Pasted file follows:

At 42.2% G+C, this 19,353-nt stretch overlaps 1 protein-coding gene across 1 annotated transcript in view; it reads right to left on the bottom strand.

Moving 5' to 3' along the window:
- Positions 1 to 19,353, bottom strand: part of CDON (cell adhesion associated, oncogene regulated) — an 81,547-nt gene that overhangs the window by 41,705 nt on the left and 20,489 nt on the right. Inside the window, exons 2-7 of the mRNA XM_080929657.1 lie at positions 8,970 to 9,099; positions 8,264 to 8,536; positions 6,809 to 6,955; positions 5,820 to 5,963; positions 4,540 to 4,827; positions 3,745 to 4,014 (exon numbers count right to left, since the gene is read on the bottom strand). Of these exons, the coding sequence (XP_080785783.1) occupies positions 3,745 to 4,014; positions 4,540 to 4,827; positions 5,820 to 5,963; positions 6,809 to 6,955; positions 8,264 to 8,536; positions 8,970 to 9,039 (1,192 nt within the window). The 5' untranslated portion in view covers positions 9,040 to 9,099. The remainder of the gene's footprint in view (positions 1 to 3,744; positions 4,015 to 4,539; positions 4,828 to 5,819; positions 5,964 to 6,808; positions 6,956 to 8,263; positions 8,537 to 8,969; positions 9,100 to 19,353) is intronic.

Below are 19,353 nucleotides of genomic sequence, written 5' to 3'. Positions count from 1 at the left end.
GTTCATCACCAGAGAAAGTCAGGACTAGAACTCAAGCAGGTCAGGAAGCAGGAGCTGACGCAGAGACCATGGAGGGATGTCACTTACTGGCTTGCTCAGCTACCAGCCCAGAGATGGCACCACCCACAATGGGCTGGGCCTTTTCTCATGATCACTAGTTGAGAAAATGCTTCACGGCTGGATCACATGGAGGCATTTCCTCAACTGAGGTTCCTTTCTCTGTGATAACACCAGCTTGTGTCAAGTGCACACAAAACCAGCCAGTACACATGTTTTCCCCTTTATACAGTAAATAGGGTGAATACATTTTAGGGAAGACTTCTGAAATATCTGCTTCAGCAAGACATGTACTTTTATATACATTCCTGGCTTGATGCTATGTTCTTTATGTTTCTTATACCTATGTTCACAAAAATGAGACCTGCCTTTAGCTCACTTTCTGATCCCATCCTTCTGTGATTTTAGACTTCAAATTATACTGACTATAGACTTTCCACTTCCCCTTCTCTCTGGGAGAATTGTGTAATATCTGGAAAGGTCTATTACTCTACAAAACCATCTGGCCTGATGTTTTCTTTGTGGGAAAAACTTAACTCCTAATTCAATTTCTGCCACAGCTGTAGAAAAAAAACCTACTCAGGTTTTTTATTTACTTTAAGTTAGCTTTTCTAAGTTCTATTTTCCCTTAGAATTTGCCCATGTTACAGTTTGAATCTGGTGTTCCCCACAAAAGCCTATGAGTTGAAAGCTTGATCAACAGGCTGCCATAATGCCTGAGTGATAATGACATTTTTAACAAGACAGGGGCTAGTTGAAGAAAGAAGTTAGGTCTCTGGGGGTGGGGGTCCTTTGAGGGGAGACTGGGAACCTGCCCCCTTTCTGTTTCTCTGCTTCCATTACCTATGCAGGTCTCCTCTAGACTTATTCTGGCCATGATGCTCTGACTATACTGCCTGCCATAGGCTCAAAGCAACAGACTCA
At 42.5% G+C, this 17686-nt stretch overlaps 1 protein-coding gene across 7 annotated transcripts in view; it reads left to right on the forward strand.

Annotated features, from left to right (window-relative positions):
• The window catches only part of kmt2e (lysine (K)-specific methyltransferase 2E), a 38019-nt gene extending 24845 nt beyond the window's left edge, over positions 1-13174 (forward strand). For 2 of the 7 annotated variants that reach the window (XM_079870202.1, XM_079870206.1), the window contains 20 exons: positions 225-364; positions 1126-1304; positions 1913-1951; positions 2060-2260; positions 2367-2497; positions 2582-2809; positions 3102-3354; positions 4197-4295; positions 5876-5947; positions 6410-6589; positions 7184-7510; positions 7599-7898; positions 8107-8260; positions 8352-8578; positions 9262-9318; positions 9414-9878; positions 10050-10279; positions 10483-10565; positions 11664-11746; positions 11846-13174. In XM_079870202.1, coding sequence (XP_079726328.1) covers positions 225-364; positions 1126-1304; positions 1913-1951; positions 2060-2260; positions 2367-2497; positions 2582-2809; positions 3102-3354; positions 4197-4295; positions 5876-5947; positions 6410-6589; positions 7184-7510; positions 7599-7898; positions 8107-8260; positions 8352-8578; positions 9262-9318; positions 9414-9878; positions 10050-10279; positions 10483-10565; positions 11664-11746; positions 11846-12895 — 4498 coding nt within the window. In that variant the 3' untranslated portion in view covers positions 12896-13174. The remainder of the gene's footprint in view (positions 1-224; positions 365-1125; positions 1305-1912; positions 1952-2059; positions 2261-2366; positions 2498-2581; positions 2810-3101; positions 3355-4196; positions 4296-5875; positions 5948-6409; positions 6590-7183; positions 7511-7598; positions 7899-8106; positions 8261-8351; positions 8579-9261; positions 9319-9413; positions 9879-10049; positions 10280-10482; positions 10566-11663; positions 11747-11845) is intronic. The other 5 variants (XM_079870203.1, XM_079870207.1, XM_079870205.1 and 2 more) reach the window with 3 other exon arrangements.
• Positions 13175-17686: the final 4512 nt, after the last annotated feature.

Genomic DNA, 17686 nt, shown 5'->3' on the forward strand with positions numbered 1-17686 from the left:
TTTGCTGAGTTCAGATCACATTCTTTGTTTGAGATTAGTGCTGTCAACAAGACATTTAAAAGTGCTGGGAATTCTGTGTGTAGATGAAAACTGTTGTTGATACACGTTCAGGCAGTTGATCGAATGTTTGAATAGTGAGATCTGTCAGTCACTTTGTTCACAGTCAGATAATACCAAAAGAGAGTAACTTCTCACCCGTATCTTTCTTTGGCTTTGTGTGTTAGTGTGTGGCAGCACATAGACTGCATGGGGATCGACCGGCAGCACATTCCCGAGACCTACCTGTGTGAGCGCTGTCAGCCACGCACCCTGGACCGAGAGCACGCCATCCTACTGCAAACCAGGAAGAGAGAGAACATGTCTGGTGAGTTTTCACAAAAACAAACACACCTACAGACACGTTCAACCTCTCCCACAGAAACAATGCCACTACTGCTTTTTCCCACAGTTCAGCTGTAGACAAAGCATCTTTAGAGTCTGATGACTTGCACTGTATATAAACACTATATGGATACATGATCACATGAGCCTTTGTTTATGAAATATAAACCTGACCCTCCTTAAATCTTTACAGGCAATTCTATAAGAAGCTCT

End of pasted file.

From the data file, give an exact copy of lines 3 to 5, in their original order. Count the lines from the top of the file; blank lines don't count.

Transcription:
- Positions 1 to 19,353, bottom strand: part of CDON (cell adhesion associated, oncogene regulated) — an 81,547-nt gene that overhangs the window by 41,705 nt on the left and 20,489 nt on the right. Inside the window, exons 2-7 of the mRNA XM_080929657.1 lie at positions 8,970 to 9,099; positions 8,264 to 8,536; positions 6,809 to 6,955; positions 5,820 to 5,963; positions 4,540 to 4,827; positions 3,745 to 4,014 (exon numbers count right to left, since the gene is read on the bottom strand). Of these exons, the coding sequence (XP_080785783.1) occupies positions 3,745 to 4,014; positions 4,540 to 4,827; positions 5,820 to 5,963; positions 6,809 to 6,955; positions 8,264 to 8,536; positions 8,970 to 9,039 (1,192 nt within the window). The 5' untranslated portion in view covers positions 9,040 to 9,099. The remainder of the gene's footprint in view (positions 1 to 3,744; positions 4,015 to 4,539; positions 4,828 to 5,819; positions 5,964 to 6,808; positions 6,956 to 8,263; positions 8,537 to 8,969; positions 9,100 to 19,353) is intronic.

Below are 19,353 nucleotides of genomic sequence, written 5' to 3'. Positions count from 1 at the left end.
GTTCATCACCAGAGAAAGTCAGGACTAGAACTCAAGCAGGTCAGGAAGCAGGAGCTGACGCAGAGACCATGGAGGGATGTCACTTACTGGCTTGCTCAGCTACCAGCCCAGAGATGGCACCACCCACAATGGGCTGGGCCTTTTCTCATGATCACTAGTTGAGAAAATGCTTCACGGCTGGATCACATGGAGGCATTTCCTCAACTGAGGTTCCTTTCTCTGTGATAACACCAGCTTGTGTCAAGTGCACACAAAACCAGCCAGTACACATGTTTTCCCCTTTATACAGTAAATAGGGTGAATACATTTTAGGGAAGACTTCTGAAATATCTGCTTCAGCAAGACATGTACTTTTATATACATTCCTGGCTTGATGCTATGTTCTTTATGTTTCTTATACCTATGTTCACAAAAATGAGACCTGCCTTTAGCTCACTTTCTGATCCCATCCTTCTGTGATTTTAGACTTCAAATTATACTGACTATAGACTTTCCACTTCCCCTTCTCTCTGGGAGAATTGTGTAATATCTGGAAAGGTCTATTACTCTACAAAACCATCTGGCCTGATGTTTTCTTTGTGGGAAAAACTTAACTCCTAATTCAATTTCTGCCACAGCTGTAGAAAAAAAACCTACTCAGGTTTTTTATTTACTTTAAGTTAGCTTTTCTAAGTTCTATTTTCCCTTAGAATTTGCCCATGTTACAGTTTGAATCTGGTGTTCCCCACAAAAGCCTATGAGTTGAAAGCTTGATCAACAGGCTGCCATAATGCCTGAGTGATAATGACATTTTTAACAAGACAGGGGCTAGTTGAAGAAAGAAGTTAGGTCTCTGGGGGTGGGGGTCCTTTGAGGGGAGACTGGGAACCTGCCCCCTTTCTGTTTCTCTGCTTCCATTACCTATGCAGGTCTCCTCTAGACTTATTCTGGCCATGATGCTCTGACTATACTGCCTGCCATAGGCTCAAAGCAACAGACTCA